In advance of a conventional weapons attack against forces employing EW assets, the launch of the physical weapon is almost always preceded with a search phase, followed by a track or lock-on phase. It is these two phases of the attack where EW techniques begin to be very useful. In the search phase, an enemy14 will generally use the EM spectrum to find a target. The EW protection measures available in this phase range from more costly systems, such as stealth or unmanned decoys, to relatively inexpensive chaff dispensers.15 The traditional electronic jammer fits somewhere in the middle, providing obscuration techniques, such as spot/barrage noise, pseudo random noise or the generation of multiple false targets.

Progression to the lock-on phase implies that search phase countermeasures were not successful. Despite attempts to make one invisible or hide in the ‘noise,’ one is still in EM view. This is a significant point in the attack sequence, usually signifying that a physical and potentially lethal attack is imminent and more drastic measures are required. Typical jamming countermeasures include deception techniques, such as repeater delay, random Doppler, and range/velocity gate stealers. The objective is for the attacker to be deceived as to the victim’s real position or velocity, and to ‘lose lock’ and revert to search mode. These observations from the EW theatre will now be applied to study similar issues in a CNW context.

A significant amount of intelligence information is also required in support of CNW operations against any specific system – information that can also be collected through in- or out-of-band means. For example, an attack planned against a specific sub-net may require data, such as the range of Internet protocol (IP) addresses, size of network, ports open16 and associated services of operation, encryption schemes in use, and so on. Generally, the more sophisticated the attack, the more detailed, and arguably difficult, the intelligence requirement. Defence against CN targeted intelligence-gathering ranges from restrictive firewalls to covert networks, such as private and virtual private networks (VPN). Countermeasures at this strategic level may include self-evaluations to determine what an enemy is likely to know. For example, the use of network vulnerability scanners by the owners of the network is becoming more common as a means of assessing the vulnerabilities of critical networks. Injection of false information into channels suspected of being monitored is also a possible countermeasure – one that is not yet common practice, but, arguably, should be routine. Unlike EW jammers, there is potential for jammers to play a significant role at this stage of protection or countermeasures. Upon detection of network scans, a CNJ might very well be designed to provide deceptive information.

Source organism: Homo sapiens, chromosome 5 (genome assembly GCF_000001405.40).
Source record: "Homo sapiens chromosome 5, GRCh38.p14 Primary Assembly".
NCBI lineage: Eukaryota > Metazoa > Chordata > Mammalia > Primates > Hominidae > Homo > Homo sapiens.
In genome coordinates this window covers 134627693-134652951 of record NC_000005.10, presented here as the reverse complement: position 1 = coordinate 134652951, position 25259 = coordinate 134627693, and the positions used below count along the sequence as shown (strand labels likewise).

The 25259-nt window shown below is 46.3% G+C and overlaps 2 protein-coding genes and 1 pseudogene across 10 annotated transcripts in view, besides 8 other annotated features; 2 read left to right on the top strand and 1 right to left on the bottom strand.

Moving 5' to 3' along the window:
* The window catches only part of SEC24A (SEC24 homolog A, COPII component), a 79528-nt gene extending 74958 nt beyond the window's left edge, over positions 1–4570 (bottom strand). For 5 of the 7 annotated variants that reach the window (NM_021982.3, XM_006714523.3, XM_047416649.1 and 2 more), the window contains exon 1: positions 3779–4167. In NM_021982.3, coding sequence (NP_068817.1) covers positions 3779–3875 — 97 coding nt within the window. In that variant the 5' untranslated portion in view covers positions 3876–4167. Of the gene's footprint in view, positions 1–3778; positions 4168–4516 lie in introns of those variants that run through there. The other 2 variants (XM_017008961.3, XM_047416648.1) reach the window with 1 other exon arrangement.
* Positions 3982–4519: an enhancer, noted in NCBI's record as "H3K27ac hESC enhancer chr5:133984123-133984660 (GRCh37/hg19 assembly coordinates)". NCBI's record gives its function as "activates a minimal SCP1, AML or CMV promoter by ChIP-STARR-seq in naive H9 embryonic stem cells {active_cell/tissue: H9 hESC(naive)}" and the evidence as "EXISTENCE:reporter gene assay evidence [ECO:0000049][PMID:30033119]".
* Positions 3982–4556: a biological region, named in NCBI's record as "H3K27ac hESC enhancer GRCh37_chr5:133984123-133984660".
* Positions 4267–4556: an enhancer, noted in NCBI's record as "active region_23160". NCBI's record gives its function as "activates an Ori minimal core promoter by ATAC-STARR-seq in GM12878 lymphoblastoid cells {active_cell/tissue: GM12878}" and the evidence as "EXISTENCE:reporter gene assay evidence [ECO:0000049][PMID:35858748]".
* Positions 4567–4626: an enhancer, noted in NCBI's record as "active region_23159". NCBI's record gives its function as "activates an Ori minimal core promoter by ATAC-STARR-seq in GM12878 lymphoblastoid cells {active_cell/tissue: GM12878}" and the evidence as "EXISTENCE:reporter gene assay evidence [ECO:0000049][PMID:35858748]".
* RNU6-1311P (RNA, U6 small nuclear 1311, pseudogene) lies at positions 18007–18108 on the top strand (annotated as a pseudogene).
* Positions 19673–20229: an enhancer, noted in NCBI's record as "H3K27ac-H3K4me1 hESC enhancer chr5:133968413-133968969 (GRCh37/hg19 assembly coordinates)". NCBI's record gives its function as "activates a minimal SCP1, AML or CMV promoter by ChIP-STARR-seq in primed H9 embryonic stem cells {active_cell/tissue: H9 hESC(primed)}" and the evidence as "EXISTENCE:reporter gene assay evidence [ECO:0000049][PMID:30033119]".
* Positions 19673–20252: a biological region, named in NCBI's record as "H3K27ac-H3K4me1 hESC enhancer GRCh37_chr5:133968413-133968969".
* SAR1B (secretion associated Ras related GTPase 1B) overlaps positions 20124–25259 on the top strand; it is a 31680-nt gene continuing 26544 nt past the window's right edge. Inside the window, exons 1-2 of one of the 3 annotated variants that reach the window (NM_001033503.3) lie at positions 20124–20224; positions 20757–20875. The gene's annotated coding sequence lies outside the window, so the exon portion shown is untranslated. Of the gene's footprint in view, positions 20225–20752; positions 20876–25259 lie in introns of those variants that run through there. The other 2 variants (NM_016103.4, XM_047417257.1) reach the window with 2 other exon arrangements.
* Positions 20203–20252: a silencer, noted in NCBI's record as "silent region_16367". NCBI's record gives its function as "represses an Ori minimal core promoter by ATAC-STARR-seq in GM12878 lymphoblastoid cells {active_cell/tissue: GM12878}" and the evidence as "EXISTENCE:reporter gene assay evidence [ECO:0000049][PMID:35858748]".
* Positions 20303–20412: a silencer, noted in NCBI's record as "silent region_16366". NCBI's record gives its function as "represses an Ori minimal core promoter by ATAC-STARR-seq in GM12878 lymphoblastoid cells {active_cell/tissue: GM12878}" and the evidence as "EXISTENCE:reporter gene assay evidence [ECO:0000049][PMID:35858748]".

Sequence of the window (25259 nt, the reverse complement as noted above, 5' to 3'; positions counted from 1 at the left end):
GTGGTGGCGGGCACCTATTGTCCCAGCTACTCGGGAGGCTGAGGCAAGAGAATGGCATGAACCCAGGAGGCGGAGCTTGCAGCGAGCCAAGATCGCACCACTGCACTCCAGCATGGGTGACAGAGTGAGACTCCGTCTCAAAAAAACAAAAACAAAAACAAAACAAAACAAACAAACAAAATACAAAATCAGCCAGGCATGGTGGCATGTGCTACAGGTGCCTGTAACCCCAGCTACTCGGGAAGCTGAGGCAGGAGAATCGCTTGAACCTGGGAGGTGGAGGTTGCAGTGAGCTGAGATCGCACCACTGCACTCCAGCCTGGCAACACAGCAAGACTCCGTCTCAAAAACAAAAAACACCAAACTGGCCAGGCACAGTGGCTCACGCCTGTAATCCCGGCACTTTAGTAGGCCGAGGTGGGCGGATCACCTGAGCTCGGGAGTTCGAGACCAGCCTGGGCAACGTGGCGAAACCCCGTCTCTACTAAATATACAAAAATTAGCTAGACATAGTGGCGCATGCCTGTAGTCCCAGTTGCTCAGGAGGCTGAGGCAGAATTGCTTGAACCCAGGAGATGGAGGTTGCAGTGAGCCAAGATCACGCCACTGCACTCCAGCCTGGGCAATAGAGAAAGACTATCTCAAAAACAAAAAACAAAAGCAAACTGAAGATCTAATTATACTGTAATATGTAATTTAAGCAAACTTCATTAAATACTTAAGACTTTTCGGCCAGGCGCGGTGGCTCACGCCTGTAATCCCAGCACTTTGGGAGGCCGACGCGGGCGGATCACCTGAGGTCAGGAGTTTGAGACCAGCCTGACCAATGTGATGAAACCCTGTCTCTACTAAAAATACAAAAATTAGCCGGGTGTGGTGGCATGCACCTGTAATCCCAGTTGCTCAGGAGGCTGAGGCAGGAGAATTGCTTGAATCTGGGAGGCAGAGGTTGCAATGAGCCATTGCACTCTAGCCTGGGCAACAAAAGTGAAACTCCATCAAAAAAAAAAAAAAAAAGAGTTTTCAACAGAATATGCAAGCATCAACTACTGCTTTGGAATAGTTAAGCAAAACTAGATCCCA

In advance of a computer network attack, the launch of the virtual weapon17 is almost always preceded with a scan phase followed by an installation phase.18 As with a conventional attack involving defensive EW assets, it is these two phases of a computer attack where CNW may be very effective. In the scan phase, an enemy will generally use the CN spectrum to locate the target and identify vulnerabilities. Current CNW protection measures available in this phase range from relatively costly solutions, such as stealth (the stealthiest networks being private ones) and restrictive firewalls, to hardened operating systems, to less costly conventional IDS. As noted above, an IDS does not currently offer effective automated response options and has so far been more successful in recording attacks for post-mortems than in preventing or averting an attack. The proposed CN jammer offers a new solution, again fitting somewhere in the middle of the range of countermeasure options. In this deployment, a CNJ would likely operate in conjunction with an IDS, providing obscuration and deception techniques. Obscuration techniques in CN terms might include such actions as single and multiple port DOS,19 pseudo-random port DOS, or DDOS directed against the scanning sites. CNJ deception techniques might include such actions as false host responses and false network responses.

Progression from the scan phase to the installation phase implies that vulnerability has been found despite the countermeasures taken. It is also a very critical point in the attack sequence, signifying that a potentially lethal attack20 is imminent and that drastic measures are required. As with the lock-on phase in the EW scenario, the duration of the installation phase is usually very short, from milliseconds to a few seconds. Countermeasures at this stage might range from network manoeuvring (disconnection, reconfiguration) to smart deception (honeynets) to rapid counter attack (DOS). Again, a CNJ is envisioned to fit somewhere in the middle, but also to be potentially involved in a more drastic counterattack. A set of deception countermeasure techniques might include repeater facade, random false services and IP/port stealers.21 The objective is for the attacker to be deceived as to the real location on the net, or the real services provided by the victim host, thus losing ‘lock-on’ and reverting to scan mode. To summarize, there is a significant amount of similarity between the two scenarios. Figure 1 highlights this similarity from the perspective of the effects of jamming on the attack sequence.